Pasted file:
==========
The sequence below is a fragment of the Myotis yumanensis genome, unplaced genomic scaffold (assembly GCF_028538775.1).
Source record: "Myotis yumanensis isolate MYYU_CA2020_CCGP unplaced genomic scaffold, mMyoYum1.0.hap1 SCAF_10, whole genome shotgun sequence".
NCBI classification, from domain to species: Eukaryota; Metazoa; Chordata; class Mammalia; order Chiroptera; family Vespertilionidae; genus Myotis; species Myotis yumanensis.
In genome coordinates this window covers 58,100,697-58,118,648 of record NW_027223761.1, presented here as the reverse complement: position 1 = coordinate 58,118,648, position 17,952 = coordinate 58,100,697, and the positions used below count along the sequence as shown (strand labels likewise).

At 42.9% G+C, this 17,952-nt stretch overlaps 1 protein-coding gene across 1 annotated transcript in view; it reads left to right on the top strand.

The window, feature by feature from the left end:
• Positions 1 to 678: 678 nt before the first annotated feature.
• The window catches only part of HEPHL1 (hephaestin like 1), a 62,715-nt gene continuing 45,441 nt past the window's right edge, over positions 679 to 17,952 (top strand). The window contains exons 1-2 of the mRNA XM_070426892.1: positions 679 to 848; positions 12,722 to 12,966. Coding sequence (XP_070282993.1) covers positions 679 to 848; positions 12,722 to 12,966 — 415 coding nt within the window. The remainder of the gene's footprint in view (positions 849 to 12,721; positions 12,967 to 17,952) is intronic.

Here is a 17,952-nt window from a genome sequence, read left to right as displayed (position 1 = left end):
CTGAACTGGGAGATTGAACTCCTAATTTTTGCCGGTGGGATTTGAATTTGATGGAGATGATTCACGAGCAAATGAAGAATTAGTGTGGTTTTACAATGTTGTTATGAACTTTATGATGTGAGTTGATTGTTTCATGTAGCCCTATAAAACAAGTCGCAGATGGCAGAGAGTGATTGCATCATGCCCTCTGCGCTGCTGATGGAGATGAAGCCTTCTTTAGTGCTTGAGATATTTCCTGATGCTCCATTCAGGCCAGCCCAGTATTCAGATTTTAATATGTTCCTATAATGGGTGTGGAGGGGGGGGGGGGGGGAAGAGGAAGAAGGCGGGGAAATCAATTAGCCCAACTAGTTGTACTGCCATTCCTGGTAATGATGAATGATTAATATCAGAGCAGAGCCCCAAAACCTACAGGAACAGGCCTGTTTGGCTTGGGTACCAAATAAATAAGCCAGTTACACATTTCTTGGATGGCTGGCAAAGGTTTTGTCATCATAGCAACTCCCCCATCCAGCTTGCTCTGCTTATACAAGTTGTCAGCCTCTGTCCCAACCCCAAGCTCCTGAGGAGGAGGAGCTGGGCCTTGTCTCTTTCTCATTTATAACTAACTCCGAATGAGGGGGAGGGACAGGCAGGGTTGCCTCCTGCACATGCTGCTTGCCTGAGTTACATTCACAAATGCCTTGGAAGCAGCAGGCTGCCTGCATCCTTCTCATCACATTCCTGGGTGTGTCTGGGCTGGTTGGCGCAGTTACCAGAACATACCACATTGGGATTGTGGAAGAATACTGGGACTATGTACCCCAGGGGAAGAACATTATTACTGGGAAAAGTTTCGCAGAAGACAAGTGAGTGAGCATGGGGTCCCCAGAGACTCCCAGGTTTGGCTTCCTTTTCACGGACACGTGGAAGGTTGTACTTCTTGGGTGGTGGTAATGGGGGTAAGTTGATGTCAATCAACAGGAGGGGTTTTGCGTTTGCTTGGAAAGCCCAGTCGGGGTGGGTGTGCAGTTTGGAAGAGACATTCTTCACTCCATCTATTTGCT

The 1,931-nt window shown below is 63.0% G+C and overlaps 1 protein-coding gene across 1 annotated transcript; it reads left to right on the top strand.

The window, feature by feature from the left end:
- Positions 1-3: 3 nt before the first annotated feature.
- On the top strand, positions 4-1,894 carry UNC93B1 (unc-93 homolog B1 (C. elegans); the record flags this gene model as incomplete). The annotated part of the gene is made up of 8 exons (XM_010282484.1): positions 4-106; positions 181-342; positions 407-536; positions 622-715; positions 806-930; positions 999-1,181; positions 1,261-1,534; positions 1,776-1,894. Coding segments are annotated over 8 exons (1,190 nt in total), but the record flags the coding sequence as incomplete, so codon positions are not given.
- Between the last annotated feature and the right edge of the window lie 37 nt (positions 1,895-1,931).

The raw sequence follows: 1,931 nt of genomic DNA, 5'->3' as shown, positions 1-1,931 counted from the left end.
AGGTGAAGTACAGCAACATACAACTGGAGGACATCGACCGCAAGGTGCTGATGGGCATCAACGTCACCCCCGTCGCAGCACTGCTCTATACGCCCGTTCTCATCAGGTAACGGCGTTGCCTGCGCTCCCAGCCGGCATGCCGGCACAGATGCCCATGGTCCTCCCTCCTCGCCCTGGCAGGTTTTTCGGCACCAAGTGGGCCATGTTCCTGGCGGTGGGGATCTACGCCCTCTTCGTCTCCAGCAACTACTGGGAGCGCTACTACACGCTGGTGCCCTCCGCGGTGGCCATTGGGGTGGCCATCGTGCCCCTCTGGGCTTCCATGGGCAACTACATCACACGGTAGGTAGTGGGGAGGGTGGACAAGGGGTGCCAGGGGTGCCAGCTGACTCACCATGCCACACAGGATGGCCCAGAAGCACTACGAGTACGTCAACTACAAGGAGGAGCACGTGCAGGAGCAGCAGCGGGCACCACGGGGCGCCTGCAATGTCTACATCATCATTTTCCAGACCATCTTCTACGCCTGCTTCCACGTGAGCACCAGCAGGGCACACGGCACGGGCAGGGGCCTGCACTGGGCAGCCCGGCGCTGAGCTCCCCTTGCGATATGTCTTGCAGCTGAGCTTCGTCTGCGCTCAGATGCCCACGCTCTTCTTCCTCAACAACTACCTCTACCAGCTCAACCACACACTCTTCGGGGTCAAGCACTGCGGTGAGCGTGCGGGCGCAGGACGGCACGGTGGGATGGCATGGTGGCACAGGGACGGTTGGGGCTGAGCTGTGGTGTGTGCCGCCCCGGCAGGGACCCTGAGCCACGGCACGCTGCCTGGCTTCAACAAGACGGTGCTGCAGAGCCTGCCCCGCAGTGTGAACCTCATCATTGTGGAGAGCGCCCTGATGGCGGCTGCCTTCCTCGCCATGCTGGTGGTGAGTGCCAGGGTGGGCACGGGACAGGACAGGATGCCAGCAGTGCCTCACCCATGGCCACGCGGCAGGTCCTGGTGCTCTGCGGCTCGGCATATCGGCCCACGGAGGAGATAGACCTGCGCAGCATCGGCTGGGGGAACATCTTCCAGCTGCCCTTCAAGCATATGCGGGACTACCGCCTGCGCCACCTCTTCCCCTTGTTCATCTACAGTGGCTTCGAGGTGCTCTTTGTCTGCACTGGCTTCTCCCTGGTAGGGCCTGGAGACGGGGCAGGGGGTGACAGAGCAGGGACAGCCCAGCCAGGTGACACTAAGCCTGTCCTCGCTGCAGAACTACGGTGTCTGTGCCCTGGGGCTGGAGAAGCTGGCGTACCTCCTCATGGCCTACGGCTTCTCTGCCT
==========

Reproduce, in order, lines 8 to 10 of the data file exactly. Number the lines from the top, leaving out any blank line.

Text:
• The window catches only part of HEPHL1 (hephaestin like 1), a 62,715-nt gene continuing 45,441 nt past the window's right edge, over positions 679 to 17,952 (top strand). The window contains exons 1-2 of the mRNA XM_070426892.1: positions 679 to 848; positions 12,722 to 12,966. Coding sequence (XP_070282993.1) covers positions 679 to 848; positions 12,722 to 12,966 — 415 coding nt within the window. The remainder of the gene's footprint in view (positions 849 to 12,721; positions 12,967 to 17,952) is intronic.

Here is a 17,952-nt window from a genome sequence, read left to right as displayed (position 1 = left end):
CTGAACTGGGAGATTGAACTCCTAATTTTTGCCGGTGGGATTTGAATTTGATGGAGATGATTCACGAGCAAATGAAGAATTAGTGTGGTTTTACAATGTTGTTATGAACTTTATGATGTGAGTTGATTGTTTCATGTAGCCCTATAAAACAAGTCGCAGATGGCAGAGAGTGATTGCATCATGCCCTCTGCGCTGCTGATGGAGATGAAGCCTTCTTTAGTGCTTGAGATATTTCCTGATGCTCCATTCAGGCCAGCCCAGTATTCAGATTTTAATATGTTCCTATAATGGGTGTGGAGGGGGGGGGGGGGGGAAGAGGAAGAAGGCGGGGAAATCAATTAGCCCAACTAGTTGTACTGCCATTCCTGGTAATGATGAATGATTAATATCAGAGCAGAGCCCCAAAACCTACAGGAACAGGCCTGTTTGGCTTGGGTACCAAATAAATAAGCCAGTTACACATTTCTTGGATGGCTGGCAAAGGTTTTGTCATCATAGCAACTCCCCCATCCAGCTTGCTCTGCTTATACAAGTTGTCAGCCTCTGTCCCAACCCCAAGCTCCTGAGGAGGAGGAGCTGGGCCTTGTCTCTTTCTCATTTATAACTAACTCCGAATGAGGGGGAGGGACAGGCAGGGTTGCCTCCTGCACATGCTGCTTGCCTGAGTTACATTCACAAATGCCTTGGAAGCAGCAGGCTGCCTGCATCCTTCTCATCACATTCCTGGGTGTGTCTGGGCTGGTTGGCGCAGTTACCAGAACATACCACATTGGGATTGTGGAAGAATACTGGGACTATGTACCCCAGGGGAAGAACATTATTACTGGGAAAAGTTTCGCAGAAGACAAGTGAGTGAGCATGGGGTCCCCAGAGACTCCCAGGTTTGGCTTCCTTTTCACGGACACGTGGAAGGTTGTACTTCTTGGGTGGTGGTAATGGGGGTAAGTTGATGTCAATCAACAGGAGGGGTTTTGCGTTTGCTTGGAAAGCCCAGTCGGGGTGGGTGTGCAGTTTGGAAGAGACATTCTTCACTCCATCTATTTGCT